BD: So it hadn't occurred to you before to turn Alive in Joburg into a feature?
NB: Not then. Before Halo, it had occurred to me. For some reason, when he said, "Go and do another film and we'll set it up and you can just keep going," my mind started going in the direction of some other science fiction film. So I went straight into District 9 almost without thinking about Halo. And I've been directing that film for two-and-a-half years and now I'm at the end.
BD: What was the experience like?
NB: It's grueling: You've gotta have a lot of stamina, but it's rewarding: it's like climbing a mountain. Once you get to the top, you can see over it.
BD: Crew members say it's always nice to have a visual effects expert at the helm who not only speaks the same language but can also clearly convey story and character. Was this your experience?
NB: Yeah, it's probably easier to get the end result that you want because you speak the same language so you can get in there and provide a description of what you're looking for with greater accuracy.
BD: What were some of your movie influences that helped inform District 9?
NB: Well, there is no one film that I can say influenced District 9 on a conscious, surface level. It's a case of all of my favorite science fiction films blending together. You know, even videogames. And it was that nugget of science fiction that I placed in Johannesburg. I guess at the top of the list would be the first two Aliens, the Terminators, Predator and Robocop -- all the '80s hardcore, sci-fi/action films. And I don't know whether the film has that feeling or not for the audience, but I wanted it to have that harsh 1980s kind of vibe -- I didn't want it to feel glossy and slick.
BD: Cronenberg's The Fly must've been an influence too.
NB: I think subconsciously.
BD: What about Children of Men?
NB: I love Children of Men. It's the future presented realistically and that's what it gives it that cool, grounding sensation.
BD: Talk about the challenge of adapting the short into a feature.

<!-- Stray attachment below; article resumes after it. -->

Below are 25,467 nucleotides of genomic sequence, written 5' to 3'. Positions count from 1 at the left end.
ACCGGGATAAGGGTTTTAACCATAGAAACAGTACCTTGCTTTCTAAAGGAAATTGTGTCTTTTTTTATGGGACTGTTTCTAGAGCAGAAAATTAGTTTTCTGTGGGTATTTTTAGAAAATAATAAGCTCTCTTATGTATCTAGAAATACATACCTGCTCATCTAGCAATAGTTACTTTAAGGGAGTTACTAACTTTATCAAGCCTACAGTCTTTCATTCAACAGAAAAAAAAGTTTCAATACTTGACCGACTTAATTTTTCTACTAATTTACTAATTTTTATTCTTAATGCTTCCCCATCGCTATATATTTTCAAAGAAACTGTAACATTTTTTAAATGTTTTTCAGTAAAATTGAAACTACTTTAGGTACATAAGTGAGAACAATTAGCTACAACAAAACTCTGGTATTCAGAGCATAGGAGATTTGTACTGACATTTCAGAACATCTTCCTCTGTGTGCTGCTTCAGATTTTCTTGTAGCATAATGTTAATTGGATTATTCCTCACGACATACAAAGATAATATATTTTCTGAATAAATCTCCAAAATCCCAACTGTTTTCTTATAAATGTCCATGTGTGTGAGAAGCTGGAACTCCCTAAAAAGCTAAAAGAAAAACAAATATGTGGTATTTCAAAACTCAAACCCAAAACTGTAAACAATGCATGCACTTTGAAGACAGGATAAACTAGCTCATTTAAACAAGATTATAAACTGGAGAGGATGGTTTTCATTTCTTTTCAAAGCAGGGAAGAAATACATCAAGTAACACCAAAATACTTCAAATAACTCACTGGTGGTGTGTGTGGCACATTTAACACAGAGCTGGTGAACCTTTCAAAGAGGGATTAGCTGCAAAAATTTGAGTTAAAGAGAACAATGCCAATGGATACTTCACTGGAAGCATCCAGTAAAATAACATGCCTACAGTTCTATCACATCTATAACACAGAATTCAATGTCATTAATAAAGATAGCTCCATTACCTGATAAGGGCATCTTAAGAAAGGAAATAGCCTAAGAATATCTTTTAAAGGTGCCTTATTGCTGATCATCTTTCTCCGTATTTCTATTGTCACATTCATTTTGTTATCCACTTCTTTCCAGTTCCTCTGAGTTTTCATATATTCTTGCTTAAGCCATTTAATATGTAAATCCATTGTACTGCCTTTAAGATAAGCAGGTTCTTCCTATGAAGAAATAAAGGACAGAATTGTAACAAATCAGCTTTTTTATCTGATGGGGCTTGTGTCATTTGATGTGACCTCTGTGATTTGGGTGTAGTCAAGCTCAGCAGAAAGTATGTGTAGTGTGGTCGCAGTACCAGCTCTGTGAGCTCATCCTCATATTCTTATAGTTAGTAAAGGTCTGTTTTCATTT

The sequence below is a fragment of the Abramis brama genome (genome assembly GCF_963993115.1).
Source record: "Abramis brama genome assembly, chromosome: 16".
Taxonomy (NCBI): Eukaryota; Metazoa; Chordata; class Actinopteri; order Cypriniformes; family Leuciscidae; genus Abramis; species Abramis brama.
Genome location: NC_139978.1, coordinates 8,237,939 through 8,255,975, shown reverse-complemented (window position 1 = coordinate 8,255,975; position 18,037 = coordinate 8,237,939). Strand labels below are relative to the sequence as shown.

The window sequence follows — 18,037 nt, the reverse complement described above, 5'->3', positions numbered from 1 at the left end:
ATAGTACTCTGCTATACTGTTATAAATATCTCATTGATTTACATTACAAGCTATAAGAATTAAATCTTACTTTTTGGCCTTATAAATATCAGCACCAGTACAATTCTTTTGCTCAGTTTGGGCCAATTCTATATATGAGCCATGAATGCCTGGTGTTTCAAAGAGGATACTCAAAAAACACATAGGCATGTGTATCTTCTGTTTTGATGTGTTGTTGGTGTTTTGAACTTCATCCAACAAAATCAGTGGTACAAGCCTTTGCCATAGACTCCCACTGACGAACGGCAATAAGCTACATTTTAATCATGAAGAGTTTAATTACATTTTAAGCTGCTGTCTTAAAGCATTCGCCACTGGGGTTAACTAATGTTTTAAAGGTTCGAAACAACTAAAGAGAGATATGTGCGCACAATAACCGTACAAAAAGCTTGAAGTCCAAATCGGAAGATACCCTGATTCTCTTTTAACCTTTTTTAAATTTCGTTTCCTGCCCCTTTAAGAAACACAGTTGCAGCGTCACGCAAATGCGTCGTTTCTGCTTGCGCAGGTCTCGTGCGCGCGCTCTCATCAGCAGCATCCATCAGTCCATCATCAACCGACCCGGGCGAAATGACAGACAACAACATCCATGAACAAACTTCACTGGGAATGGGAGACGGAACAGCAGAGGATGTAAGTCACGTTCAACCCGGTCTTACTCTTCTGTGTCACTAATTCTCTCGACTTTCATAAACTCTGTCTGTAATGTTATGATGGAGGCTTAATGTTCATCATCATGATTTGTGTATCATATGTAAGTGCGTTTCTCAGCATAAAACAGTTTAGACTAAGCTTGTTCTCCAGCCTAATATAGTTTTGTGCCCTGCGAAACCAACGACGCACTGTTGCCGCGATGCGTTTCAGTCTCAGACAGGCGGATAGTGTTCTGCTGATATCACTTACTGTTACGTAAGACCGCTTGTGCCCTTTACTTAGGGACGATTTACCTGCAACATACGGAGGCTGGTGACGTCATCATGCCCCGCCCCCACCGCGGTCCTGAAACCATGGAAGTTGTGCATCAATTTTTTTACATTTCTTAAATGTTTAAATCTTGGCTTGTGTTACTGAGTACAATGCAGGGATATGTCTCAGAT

NB: Well, I wanted to make sure it was constantly moving forward. And also at its core it's the story about two races colliding, so first we had to figure out the world of District 9, which was taken from Alive in Joburg and then fleshed out. Once you have that basis, then within that world you can start picking the characters that seem interesting: a pencil pushing bureaucrat inside MNU was interesting to me and someone to follow around. So Terry and I just picked all of those characters and moments and concepts that were interesting and just fleshed them out.
BD: And fleshing out the alien culture?
NB: We did quite a lot. Unfortunately, we don't go much into it in the film because there wasn't time. A lot needed to be figured out and to me there's this kind of ant hive that's had a queen that's died and they're these directionless drones walking around, so it kind of explains how all this technology could've been built and manufactured and thought up. But they don't have it together enough to use that weaponry on humans and turn their situation on its head. So they just keep getting stomped on for 30 years.
BD: Not like Planet of the Apes, where they revolted.
NB: No, they're still just wallowing around in squalor.
BD: What have you learned from Peter Jackson?